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Amazon plans to deliver 25,000 jobs to Bellevue in next 5 years

Amazon secured an additional 2 million square feet of office space in downtown Bellevue as it plans to create a total of 25,000 jobs in the city.

BELLEVUE, Wash — Amazon announced Friday it plans to expand its Bellevue footprint and create a total of 25,000 jobs in the city by 2025. 

Once an unknown start-up, Amazon.com was born in Bellevue 26 years ago. The company, which released plans in February to create 15,000 jobs in Bellevue, announced it intends to add an additional 10,000 jobs in the next few years. 

Amazon has secured an additional 2 million square feet of office space in downtown Bellevue by leasing Vulcan's 555 Tower and West Main to accommodate those workers. Both are near the future Bellevue Link Light Rail station scheduled to open in 2023.

The company also announced it will begin developing the second phase of its Bellevue 600 project, a 27-story office tower with retail and green space. This adds on to the space that will be provided by the 43-story office tower that will provide 1 million square feet, scheduled to be complete by 2024.

Amazon said it will also be donating $1 million to the City of Bellevue's Human Services Department to help low-income families.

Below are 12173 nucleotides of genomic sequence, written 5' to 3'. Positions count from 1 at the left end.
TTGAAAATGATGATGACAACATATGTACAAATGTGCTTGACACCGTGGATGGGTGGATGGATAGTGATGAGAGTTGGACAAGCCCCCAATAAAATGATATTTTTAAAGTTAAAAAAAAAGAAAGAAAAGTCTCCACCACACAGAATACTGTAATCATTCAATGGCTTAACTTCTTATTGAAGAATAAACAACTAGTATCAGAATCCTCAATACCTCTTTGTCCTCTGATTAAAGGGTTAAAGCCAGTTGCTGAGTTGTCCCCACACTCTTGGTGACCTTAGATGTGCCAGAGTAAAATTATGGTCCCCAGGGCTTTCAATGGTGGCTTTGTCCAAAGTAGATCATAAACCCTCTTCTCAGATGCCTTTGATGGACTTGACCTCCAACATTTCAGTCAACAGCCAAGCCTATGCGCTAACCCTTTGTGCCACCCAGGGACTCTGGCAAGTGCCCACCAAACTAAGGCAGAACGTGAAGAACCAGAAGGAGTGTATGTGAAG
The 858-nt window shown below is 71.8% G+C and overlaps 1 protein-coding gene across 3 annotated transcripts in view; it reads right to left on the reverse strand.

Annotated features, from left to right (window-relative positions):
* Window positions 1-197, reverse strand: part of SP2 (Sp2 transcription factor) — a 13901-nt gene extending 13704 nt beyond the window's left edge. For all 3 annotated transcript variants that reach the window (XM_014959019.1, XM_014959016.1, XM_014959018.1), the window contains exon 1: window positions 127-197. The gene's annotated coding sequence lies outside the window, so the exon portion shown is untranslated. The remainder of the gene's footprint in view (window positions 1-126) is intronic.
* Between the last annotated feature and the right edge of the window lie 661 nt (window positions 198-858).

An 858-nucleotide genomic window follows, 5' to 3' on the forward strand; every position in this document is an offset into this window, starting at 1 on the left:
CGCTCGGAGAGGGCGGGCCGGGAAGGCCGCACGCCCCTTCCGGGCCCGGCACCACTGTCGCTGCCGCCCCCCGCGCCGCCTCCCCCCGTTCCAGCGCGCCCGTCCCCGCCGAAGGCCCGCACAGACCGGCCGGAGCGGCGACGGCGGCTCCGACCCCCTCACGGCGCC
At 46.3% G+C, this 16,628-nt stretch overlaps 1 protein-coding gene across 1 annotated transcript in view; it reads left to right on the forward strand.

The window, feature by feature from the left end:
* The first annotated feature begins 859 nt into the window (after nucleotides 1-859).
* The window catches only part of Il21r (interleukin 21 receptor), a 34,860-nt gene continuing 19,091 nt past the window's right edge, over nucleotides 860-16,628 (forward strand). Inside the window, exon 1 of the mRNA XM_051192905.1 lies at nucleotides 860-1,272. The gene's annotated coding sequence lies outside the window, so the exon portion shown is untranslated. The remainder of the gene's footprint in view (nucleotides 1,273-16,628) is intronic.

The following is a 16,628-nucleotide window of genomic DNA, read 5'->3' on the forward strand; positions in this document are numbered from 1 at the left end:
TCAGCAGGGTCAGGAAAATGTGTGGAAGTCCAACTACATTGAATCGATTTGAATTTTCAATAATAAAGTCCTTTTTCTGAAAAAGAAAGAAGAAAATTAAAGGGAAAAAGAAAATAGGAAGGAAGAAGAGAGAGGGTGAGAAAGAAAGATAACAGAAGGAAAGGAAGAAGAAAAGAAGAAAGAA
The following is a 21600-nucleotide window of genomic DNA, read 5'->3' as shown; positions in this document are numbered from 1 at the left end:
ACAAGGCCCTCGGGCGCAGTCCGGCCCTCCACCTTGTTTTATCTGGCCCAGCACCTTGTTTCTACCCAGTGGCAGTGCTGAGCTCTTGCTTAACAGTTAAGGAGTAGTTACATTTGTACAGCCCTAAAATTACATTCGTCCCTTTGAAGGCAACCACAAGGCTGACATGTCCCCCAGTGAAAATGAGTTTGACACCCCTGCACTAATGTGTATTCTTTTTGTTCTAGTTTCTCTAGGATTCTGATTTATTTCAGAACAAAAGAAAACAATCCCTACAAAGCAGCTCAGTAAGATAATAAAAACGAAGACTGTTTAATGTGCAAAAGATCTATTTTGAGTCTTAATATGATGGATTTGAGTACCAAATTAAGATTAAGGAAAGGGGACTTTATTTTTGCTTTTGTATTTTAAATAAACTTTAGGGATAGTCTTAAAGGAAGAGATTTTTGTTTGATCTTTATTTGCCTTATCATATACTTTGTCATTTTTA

Chamber of Commerce CEO Joe Fain says it isn't just a win for the Eastside. "It's really positive for the entire Puget Sound that their footprint is staying put right here in the area." 

When Amazon originally filed plans with the City of Bellevue, it left open the possibility of expanding beyond the 43-story tower. As previously reported, that would mean the company's plans for Bellevue was on par with its second headquarters in Virginia - though both sites pale in comparison to the more than 11 million in square footage Amazon occupies in Seattle. 

The move comes as Amazon continues to expand outside Seattle amid growing tensions with the city. The Seattle City Council recently passed a payroll tax on big businesses, which Amazon fought fiercely against.

UW Foster School of Business professor Jeff Shulman says Amazon is sending a message. "It's showing Seattle is becoming less and less important to Amazon's long-term plan."

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